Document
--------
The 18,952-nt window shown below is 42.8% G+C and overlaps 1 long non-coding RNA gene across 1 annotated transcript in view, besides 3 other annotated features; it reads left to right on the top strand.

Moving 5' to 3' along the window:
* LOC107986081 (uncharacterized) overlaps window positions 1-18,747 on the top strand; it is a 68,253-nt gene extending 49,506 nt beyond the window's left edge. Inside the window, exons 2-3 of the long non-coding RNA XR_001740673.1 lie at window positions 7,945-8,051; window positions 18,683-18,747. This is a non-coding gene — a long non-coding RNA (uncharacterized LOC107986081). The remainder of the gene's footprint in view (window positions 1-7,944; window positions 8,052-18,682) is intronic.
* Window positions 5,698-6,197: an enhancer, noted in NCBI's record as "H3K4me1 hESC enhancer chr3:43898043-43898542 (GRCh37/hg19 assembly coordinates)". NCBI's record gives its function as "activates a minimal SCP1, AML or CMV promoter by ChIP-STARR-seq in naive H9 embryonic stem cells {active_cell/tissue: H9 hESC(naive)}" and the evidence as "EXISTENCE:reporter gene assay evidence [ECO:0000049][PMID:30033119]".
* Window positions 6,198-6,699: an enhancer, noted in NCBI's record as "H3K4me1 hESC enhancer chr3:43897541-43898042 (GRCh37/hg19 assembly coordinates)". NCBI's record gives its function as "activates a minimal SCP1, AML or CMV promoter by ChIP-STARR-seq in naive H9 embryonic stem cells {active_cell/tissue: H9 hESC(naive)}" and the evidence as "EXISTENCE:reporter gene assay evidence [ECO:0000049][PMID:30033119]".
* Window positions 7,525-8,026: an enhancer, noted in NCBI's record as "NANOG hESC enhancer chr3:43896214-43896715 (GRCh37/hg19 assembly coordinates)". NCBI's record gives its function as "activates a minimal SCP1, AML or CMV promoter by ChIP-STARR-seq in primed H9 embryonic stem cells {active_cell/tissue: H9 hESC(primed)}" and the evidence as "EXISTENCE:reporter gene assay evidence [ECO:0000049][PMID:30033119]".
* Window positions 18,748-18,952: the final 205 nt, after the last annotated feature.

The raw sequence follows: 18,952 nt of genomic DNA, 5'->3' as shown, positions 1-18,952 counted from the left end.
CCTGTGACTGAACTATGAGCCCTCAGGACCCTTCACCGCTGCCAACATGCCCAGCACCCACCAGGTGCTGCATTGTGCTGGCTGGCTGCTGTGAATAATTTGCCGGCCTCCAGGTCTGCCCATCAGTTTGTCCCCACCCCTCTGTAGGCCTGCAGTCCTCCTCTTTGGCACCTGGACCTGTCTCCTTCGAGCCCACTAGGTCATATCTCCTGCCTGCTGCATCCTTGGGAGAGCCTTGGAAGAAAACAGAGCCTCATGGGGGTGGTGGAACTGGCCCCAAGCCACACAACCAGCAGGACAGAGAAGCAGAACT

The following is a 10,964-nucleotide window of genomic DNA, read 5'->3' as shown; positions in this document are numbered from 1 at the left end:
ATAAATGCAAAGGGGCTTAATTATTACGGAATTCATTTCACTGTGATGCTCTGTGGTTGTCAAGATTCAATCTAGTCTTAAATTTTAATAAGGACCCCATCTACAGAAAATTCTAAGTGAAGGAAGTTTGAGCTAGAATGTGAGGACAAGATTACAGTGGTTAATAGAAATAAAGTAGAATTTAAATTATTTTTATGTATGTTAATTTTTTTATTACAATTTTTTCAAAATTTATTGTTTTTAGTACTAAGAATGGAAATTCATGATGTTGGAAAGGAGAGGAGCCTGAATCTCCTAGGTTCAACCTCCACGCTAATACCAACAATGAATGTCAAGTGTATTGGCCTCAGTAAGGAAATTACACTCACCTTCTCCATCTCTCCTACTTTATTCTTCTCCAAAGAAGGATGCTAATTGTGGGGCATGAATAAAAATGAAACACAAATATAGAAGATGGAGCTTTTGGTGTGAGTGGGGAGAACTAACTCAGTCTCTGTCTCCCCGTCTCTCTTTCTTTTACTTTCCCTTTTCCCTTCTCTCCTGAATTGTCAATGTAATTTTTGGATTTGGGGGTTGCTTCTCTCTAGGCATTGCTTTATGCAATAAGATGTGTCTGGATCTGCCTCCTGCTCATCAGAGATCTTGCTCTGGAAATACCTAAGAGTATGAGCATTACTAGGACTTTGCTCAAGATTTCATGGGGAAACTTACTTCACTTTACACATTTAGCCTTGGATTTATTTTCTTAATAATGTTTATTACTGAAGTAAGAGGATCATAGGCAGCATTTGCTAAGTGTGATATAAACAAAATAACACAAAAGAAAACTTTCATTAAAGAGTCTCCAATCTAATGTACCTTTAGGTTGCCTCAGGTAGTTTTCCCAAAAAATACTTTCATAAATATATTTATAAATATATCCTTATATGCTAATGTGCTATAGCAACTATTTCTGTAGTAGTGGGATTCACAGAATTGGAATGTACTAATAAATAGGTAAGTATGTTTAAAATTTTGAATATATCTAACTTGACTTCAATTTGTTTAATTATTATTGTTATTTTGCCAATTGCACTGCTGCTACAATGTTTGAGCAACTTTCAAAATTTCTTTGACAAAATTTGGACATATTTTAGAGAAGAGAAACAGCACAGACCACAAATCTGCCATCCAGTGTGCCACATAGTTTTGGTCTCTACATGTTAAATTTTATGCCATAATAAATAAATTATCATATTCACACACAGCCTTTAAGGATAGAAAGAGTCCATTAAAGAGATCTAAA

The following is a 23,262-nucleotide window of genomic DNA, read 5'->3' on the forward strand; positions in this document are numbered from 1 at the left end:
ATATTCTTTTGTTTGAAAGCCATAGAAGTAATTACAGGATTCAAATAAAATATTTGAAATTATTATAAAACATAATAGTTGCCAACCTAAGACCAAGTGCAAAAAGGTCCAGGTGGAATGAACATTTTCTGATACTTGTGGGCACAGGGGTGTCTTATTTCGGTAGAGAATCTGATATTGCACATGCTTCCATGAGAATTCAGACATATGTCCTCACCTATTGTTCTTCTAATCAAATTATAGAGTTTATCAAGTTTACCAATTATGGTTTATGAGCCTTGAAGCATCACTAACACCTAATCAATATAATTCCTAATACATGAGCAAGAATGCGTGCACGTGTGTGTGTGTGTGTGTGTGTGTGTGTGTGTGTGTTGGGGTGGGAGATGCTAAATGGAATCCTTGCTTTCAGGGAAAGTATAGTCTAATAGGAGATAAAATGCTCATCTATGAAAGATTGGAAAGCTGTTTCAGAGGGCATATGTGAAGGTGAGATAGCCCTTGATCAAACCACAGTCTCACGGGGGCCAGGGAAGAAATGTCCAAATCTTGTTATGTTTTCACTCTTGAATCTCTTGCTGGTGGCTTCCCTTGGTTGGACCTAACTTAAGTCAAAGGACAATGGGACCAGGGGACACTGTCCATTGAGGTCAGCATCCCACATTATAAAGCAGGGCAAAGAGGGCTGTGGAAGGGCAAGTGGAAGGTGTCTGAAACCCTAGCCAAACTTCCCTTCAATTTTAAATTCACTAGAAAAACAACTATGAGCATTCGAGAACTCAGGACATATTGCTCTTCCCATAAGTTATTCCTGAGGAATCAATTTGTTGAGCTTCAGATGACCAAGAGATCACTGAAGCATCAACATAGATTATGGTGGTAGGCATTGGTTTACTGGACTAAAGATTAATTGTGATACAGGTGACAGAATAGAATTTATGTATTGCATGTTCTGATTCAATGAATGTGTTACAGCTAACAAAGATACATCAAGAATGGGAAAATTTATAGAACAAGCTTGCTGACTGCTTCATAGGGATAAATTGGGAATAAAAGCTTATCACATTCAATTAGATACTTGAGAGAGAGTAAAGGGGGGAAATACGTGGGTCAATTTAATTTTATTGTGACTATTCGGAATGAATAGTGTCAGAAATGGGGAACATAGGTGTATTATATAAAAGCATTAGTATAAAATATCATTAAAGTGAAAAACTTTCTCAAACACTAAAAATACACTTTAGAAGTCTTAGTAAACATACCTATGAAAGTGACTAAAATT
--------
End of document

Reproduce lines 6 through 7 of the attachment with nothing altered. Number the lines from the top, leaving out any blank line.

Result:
* Window positions 7,525-8,026: an enhancer, noted in NCBI's record as "NANOG hESC enhancer chr3:43896214-43896715 (GRCh37/hg19 assembly coordinates)". NCBI's record gives its function as "activates a minimal SCP1, AML or CMV promoter by ChIP-STARR-seq in primed H9 embryonic stem cells {active_cell/tissue: H9 hESC(primed)}" and the evidence as "EXISTENCE:reporter gene assay evidence [ECO:0000049][PMID:30033119]".
* Window positions 18,748-18,952: the final 205 nt, after the last annotated feature.